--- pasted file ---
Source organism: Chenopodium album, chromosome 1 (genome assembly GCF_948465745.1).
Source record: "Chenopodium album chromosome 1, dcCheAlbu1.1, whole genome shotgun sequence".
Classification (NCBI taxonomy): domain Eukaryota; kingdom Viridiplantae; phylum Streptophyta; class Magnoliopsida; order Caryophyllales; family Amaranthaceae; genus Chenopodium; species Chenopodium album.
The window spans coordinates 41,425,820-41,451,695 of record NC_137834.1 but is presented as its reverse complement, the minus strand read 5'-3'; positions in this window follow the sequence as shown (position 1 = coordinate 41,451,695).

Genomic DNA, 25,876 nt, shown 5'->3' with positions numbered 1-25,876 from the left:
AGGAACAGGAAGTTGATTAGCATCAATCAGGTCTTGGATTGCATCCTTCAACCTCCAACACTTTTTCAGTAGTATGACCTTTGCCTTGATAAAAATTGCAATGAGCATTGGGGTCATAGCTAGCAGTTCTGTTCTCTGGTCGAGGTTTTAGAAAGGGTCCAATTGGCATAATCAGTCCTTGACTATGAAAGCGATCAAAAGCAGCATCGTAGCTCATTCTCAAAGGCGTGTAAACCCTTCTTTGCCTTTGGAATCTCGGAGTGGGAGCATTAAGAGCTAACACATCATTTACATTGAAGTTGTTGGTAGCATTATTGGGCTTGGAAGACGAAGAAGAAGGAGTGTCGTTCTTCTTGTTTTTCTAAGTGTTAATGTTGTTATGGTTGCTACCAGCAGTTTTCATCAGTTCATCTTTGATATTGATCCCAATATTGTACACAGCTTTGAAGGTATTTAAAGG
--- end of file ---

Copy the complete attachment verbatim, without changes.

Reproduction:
Source organism: Chenopodium album, chromosome 1 (genome assembly GCF_948465745.1).
Source record: "Chenopodium album chromosome 1, dcCheAlbu1.1, whole genome shotgun sequence".
Classification (NCBI taxonomy): domain Eukaryota; kingdom Viridiplantae; phylum Streptophyta; class Magnoliopsida; order Caryophyllales; family Amaranthaceae; genus Chenopodium; species Chenopodium album.
The window spans coordinates 41,425,820-41,451,695 of record NC_137834.1 but is presented as its reverse complement, the minus strand read 5'-3'; positions in this window follow the sequence as shown (position 1 = coordinate 41,451,695).

Genomic DNA, 25,876 nt, shown 5'->3' with positions numbered 1-25,876 from the left:
AGGAACAGGAAGTTGATTAGCATCAATCAGGTCTTGGATTGCATCCTTCAACCTCCAACACTTTTTCAGTAGTATGACCTTTGCCTTGATAAAAATTGCAATGAGCATTGGGGTCATAGCTAGCAGTTCTGTTCTCTGGTCGAGGTTTTAGAAAGGGTCCAATTGGCATAATCAGTCCTTGACTATGAAAGCGATCAAAAGCAGCATCGTAGCTCATTCTCAAAGGCGTGTAAACCCTTCTTTGCCTTTGGAATCTCGGAGTGGGAGCATTAAGAGCTAACACATCATTTACATTGAAGTTGTTGGTAGCATTATTGGGCTTGGAAGACGAAGAAGAAGGAGTGTCGTTCTTCTTGTTTTTCTAAGTGTTAATGTTGTTATGGTTGCTACCAGCAGTTTTCATCAGTTCATCTTTGATATTGATCCCAATATTGTACACAGCTTTGAAGGTATTTAAAGG